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NC Leaders Talk Cooperation As Deaths Grow

Empty public space in downtown Raleigh.
Jason deBruyn

North Carolina's elected officials on Tuesday pledged cooperation and prepared for prolonged social distancing restrictions as COVID-19- related deaths jumped by a third statewide. Worries also deepened about the growing number of infections behind prison and jail bars.

"We will get through this, particularly we will get through this if everyone does his or her part," Gov. Roy Cooper said during the regular monthly meeting of the Council of State, composed of the 10 statewide executive branch leaders.

State Treasurer Dale Folwell, who said he tested positive about two weeks ago, participated in the Council conference call days after being released from hospital treatment. Still sounding weak, Folwell called the experience "very, very intense" and thanked council members for their prayers.

The Department of Health and Human Services reported 46 deaths related to COVID-19 as of Tuesday morning, compared to 33 on Monday. More than 3,200 cases have now been reported statewide and over 350 of them were now hospitalized.

Cooper has issued a statewide stay-at-home order, barred gatherings of more than 10 people and directed restaurants to offer only take-out or delivery. His administration has started laying the groundwork to extend these orders beyond late April. Cooper is citing findings by local health researchers that extending social distancing mandates will make it more likely the state won't run out of hospital beds.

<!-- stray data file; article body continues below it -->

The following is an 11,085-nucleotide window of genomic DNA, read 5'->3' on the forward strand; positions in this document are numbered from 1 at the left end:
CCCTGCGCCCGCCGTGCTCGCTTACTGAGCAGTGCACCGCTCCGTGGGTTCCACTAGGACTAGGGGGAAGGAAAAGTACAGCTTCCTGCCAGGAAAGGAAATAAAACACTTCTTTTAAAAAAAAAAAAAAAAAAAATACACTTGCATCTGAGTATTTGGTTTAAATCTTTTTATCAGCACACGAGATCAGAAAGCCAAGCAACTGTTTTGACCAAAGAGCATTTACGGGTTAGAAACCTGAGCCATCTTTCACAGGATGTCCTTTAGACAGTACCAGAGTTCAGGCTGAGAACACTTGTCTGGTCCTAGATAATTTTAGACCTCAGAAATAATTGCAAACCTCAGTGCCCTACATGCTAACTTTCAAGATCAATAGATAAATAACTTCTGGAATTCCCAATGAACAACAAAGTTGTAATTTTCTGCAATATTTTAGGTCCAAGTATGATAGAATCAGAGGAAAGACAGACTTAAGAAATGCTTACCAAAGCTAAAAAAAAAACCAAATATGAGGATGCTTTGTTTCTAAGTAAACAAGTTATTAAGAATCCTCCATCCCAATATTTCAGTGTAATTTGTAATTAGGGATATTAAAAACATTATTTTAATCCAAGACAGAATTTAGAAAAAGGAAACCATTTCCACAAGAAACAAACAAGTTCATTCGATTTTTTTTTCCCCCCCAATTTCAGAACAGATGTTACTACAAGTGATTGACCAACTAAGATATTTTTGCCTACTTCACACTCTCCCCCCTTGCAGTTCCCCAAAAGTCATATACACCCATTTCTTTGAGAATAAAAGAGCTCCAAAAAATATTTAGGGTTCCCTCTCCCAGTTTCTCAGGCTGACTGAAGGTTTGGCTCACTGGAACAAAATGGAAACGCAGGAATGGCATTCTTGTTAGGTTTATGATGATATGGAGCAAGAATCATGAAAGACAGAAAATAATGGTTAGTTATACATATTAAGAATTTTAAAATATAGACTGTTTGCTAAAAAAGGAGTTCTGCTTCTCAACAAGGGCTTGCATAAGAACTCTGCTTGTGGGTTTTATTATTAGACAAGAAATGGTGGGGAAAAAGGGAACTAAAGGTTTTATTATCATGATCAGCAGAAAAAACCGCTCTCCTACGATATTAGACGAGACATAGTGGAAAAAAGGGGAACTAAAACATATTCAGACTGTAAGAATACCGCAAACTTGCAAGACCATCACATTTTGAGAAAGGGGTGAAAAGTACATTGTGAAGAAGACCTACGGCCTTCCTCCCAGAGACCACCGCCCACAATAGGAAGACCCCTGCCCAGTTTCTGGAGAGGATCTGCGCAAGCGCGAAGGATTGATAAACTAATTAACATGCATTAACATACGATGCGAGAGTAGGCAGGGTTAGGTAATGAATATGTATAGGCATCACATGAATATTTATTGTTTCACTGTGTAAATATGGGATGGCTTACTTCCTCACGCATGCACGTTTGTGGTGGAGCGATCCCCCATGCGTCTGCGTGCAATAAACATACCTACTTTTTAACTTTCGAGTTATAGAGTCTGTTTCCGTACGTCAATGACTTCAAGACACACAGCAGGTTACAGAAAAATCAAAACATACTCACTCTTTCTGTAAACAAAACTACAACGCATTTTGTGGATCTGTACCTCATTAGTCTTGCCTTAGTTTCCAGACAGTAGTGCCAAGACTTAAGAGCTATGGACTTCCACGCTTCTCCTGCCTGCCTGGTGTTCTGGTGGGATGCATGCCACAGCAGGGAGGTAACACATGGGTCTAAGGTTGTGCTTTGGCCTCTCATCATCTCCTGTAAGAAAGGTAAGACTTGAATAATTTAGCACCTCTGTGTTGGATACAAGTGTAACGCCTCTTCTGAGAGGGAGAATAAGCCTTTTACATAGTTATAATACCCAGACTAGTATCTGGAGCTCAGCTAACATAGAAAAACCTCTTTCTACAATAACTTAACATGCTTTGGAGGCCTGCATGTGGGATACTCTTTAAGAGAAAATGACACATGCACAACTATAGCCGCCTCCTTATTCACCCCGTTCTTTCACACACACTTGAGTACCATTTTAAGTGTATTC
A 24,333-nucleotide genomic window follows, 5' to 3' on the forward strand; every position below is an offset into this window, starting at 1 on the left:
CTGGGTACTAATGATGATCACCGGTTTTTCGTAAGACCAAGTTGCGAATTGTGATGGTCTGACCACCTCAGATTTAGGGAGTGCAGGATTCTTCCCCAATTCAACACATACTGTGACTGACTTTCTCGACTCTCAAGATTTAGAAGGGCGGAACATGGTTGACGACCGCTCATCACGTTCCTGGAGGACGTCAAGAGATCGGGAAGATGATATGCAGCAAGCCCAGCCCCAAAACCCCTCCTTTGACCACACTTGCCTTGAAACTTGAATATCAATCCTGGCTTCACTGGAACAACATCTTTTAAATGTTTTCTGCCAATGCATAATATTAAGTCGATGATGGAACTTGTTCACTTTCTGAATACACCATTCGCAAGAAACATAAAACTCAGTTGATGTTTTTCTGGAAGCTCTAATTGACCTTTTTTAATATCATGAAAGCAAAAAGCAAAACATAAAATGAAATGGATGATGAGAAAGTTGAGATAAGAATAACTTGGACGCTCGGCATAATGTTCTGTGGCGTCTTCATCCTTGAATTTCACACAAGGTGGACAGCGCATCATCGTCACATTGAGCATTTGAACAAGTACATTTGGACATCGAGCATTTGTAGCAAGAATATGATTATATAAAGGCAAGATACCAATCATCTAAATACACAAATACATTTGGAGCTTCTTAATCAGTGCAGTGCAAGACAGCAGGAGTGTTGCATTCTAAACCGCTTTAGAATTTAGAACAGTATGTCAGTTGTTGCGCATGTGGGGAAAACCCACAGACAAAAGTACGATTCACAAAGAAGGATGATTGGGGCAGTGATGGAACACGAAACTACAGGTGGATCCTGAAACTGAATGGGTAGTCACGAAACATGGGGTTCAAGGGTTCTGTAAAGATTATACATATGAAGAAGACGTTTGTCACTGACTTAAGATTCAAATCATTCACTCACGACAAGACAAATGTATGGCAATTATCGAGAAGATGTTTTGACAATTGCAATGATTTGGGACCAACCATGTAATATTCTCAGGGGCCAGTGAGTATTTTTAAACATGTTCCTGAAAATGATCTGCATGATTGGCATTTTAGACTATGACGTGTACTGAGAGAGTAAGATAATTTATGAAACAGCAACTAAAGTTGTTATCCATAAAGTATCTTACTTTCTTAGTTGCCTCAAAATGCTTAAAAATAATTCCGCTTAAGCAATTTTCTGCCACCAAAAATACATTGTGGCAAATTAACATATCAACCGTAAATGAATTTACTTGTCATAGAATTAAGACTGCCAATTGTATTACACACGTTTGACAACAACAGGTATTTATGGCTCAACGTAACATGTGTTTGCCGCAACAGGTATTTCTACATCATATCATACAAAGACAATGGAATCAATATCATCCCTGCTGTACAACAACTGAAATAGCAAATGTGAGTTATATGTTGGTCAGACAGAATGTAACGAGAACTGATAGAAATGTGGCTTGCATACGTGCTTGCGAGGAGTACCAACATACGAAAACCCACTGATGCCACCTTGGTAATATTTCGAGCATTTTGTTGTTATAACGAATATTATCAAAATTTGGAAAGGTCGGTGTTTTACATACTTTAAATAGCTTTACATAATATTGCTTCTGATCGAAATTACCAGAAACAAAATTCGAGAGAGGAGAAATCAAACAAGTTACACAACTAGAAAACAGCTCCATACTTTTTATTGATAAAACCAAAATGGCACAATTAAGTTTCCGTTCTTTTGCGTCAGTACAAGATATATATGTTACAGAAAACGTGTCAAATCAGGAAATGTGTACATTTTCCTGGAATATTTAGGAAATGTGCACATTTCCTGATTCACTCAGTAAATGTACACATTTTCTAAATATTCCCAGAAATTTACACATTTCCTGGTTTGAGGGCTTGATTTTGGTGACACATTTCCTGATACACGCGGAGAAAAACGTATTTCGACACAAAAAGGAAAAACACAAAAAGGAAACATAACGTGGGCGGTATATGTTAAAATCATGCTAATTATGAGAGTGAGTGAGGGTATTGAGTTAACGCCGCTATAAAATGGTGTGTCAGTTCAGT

"We have a much better chance of not overwhelming our medical system, and a much better chance of saving lives," he said.

As in other states, North Carolina officials are worried about the virus invading nursing homes, long-term care facilities and prisons. Both an assisted living center in Henderson County and adult care home in Northampton have reported over 20 positive cases among residents.

About 40 inmates at a federal medium security prison in Butner, north of Raleigh, have tested positive, according to the U.S. Bureau of Prisons, making it the largest current cluster in the system. More than a dozen inmates also have tested positive at a low-security federal prison nearby, the bureau said.

The local health department director, Lisa Macon Harrison, told The News & Observer of Raleigh that she didn't see evidence that the Butner federal prison complex, comprised of four facilities and 4,700 inmates, was spreading the virus to the broader public.

For most people, the coronavirus causes mild or moderate symptoms, and the vast majority survive. But for others, especially older adults and people with existing health problems, it can cause pneumonia or death.

State prisons on Tuesday began a two-week moratorium on accepting offenders from county jails and dramatic reductions in transfer between prisons. Cases have turned up at three state prisons so far.

Disability Rights North Carolina urged on Tuesday county sheriffs and local district attorneys to reduce inmate populations in jails, saying too many are already overcrowded. The group said many of those jailed simply can't pay their bonds or are serving time for non-violent misdemeanors.

The chief of North Carolina's unemployment benefits office told legislators on Tuesday that he was bringing hundreds of workers on board to help with claims questions, including rudimentary work such as resetting passwords for benefit system users. The department has received over 445,000 initial claims in three weeks.

At the Council meeting, State Auditor Beth Wood offered Cooper her department's workers to perform other duties. Movement restrictions means her agency would soon be running out of regular reports to complete, she said: "I'm offering all of us, myself included. I can answer a phone and take notes."

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